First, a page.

"Christeene Fraser is a vibrant new voice on the poetry scene. Starkly confessional, yet warmly human, her writing strikes a nerve in the audience...a poet to watch."

Bruce Haring, Director, New York Book Festival

Sunday, April 26, 2009

Tabula Raza

For me, the quiet of the morning reveals God's perfect creation. The freshness of the air, crisp and cool. The saturated colors of the flowers, the trees, the sky--all brilliantly speaking of the supernatural artist who spoke them into existence. There is a certain hope in the morning, a rebirth. Everyday is a chance for a new life in God.

I find that walking with God is a series of battles set within 24 hour increments. Each day is consecrated or lost, but with the gift of Christ's blood, we are given the incredible grace that allows us to awaken everyday without blemish. No sin accrues under this gift. Whatever we were yesterday--a liar, a thief, a drug addict, an adulterer, a murderer--all vanishes before Him, and is cast as far as the East is from the West. He will remember our sins no more. I am astounded by this fact, because it is as contrary to the human condition as you can get.

We have the capacity to remember the tiniest, most insignificant grievance done against us from decades past, still fresh--we rip open our own scars remembering them. And yet, God, the keeper of all knowledge, wisdom, and human history will remember them no more. There IS no greater love. I've been told this my entire life, and it is only now truly resounding within me. I want to shout it from every fiber of my being. I want to wear His truth like my favorite dress.

Lessons from Genesis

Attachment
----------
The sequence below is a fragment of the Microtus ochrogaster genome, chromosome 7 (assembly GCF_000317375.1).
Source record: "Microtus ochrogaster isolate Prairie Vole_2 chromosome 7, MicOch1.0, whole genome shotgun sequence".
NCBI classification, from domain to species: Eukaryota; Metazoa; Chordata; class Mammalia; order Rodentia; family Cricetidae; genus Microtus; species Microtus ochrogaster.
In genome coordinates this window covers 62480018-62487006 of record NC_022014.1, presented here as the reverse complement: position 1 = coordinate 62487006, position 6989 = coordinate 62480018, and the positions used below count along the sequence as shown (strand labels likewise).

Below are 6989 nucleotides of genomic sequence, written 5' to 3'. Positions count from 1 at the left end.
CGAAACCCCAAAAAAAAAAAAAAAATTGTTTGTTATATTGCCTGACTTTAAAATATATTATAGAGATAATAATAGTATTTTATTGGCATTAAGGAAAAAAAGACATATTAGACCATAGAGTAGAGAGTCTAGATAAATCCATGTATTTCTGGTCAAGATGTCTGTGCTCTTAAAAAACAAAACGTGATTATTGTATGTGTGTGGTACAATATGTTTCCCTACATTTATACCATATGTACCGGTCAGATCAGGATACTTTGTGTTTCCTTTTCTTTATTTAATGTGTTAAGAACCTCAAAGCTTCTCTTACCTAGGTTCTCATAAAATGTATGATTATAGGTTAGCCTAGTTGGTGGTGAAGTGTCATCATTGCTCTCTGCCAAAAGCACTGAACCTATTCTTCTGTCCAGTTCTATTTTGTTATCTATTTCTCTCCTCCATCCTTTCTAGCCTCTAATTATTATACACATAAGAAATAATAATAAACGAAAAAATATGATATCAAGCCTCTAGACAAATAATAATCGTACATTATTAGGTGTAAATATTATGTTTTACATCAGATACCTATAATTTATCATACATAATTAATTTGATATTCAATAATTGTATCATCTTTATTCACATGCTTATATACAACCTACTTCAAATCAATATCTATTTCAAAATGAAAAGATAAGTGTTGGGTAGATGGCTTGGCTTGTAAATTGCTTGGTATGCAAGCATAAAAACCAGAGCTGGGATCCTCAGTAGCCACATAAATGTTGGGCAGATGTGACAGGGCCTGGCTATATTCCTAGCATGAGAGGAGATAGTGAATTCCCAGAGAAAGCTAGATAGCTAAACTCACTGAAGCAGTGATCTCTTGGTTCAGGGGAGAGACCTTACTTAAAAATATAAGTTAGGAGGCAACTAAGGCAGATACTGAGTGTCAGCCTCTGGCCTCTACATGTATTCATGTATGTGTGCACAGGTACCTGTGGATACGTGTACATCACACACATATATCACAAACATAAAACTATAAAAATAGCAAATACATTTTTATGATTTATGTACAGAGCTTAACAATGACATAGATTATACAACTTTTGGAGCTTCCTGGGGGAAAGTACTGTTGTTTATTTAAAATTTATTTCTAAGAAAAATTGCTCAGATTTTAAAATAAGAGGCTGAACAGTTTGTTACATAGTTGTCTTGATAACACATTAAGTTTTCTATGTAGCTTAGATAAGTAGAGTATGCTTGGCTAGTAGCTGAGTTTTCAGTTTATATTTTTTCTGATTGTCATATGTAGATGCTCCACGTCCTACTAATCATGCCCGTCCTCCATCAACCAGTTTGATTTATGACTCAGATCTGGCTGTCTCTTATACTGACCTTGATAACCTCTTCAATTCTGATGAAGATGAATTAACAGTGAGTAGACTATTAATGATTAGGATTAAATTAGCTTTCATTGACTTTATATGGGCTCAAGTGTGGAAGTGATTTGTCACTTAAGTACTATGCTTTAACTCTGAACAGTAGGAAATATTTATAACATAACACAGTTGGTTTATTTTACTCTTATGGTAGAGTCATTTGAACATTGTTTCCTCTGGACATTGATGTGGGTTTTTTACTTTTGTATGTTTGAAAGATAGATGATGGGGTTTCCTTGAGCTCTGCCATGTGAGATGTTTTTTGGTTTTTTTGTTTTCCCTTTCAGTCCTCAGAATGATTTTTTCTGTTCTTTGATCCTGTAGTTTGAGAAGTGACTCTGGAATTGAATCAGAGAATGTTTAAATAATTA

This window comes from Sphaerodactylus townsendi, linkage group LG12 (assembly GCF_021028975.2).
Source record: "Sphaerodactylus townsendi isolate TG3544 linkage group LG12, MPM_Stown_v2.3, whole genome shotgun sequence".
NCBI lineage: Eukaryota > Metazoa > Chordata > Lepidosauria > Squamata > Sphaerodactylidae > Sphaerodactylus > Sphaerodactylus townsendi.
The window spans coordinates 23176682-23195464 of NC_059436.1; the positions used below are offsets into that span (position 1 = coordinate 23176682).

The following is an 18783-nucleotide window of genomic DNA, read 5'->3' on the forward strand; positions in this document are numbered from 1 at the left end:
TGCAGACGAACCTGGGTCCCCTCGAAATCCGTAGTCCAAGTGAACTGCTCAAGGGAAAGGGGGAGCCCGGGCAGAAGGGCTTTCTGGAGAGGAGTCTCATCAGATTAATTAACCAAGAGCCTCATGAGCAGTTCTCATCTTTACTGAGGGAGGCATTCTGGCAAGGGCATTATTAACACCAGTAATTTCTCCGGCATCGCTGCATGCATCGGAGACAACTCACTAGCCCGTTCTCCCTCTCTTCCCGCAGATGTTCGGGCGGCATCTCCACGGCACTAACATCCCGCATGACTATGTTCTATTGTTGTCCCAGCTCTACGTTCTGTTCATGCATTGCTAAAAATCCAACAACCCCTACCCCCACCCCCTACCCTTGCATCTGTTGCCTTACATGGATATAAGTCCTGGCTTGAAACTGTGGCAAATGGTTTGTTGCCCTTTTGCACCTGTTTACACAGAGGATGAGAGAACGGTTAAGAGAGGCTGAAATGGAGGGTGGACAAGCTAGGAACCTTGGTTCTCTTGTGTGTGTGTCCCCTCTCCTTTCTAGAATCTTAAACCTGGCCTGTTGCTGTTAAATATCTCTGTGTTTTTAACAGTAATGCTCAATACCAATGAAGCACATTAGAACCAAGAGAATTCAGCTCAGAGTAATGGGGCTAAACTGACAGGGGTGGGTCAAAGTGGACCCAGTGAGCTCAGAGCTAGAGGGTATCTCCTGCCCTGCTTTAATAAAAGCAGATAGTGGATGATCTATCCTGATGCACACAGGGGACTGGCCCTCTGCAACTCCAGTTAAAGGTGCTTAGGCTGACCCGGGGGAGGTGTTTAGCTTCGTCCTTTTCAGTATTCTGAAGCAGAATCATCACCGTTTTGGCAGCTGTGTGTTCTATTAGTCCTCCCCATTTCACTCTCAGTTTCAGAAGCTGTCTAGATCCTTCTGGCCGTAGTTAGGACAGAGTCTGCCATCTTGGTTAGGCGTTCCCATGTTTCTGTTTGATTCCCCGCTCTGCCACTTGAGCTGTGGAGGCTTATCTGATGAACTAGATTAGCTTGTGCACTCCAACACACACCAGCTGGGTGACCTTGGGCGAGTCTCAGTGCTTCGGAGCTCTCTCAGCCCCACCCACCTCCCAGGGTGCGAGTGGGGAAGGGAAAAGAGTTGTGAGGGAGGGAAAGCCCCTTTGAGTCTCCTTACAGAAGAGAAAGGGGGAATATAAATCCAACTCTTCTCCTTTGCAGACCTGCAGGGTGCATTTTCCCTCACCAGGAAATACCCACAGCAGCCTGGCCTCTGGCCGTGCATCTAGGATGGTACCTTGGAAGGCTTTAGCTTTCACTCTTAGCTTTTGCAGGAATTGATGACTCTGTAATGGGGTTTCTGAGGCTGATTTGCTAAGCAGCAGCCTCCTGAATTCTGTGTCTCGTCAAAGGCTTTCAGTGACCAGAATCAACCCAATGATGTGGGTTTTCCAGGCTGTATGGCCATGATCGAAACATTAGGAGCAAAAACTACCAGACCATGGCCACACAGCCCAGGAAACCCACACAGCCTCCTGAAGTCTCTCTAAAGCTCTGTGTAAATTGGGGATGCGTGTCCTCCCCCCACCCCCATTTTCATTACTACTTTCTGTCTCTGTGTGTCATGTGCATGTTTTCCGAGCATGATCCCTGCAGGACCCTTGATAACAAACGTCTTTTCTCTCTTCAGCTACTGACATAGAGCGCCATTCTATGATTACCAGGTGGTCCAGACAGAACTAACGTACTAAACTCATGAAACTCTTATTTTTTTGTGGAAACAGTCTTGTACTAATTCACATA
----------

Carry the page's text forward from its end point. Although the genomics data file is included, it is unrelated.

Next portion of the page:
When God banished Adam and Eve from the Garden of Eden, he condemned Eve to painful labor and wanting a husband who would "rule over her." For Adam, he would only survive by the sweat of his brow. The animals, once their helpful companions, would now bite and snap at their feet. Disgraced and cursed, they left the Garden to a life of pain and bitter, neverending toil.

Everyday I watch my husband wake and get ready for work--as the hours grow closer to his departure, his kind eyes glass over, his already small mouth pursed into an even tighter oval on his face. His movements become quicker, and his words more sparse. I struggle to change and feed and clothe and strap the baby in for the ride; I am my husband's warden, escorting him to the prison yard where he negotiates amongst the other inmates, all desperate and scheming. As for me, my days are filled with cable television--sure--and creature comforts like windows and couches. I am not confined to a cell, I am able to walk outside at my leisure. But nonetheless, something eats away at me. I am dying even as my husband, the inmate, dies in the prison yard. It is a gradual death, quieter, as the world outside my home keeps moving on without me. I am not a prisoner, no, but nonetheless, I am still here in the jail as the warden. I am here because I choose to be, which is sometimes worse than the inmate, coerced. I am alone. I yearn for my husband, who is always gone. I am still suffering from a painful labor. I lick my wounds, feeling powerless because I am not the money-maker now, and he pushes down whatever bitterness he feels as our daughter grows out of his presence. We are eachothers' wardens, in the end.

So what are the lessons learned from Genesis? I find that my suffering is ancient and universal. Somehow this comforts me. I find that there is no one gender more afflicted than the other, though the punishment is so different. Somehow this also gives me comfort. I learn that eventhough God cast Adam and Eve from the Garden, he provided them clothing--protection, provision--before sending them to their deserved destiny. This gives me hope. It reminds me that this bitter toil is necessary, but that God will take care of us, however undeserving.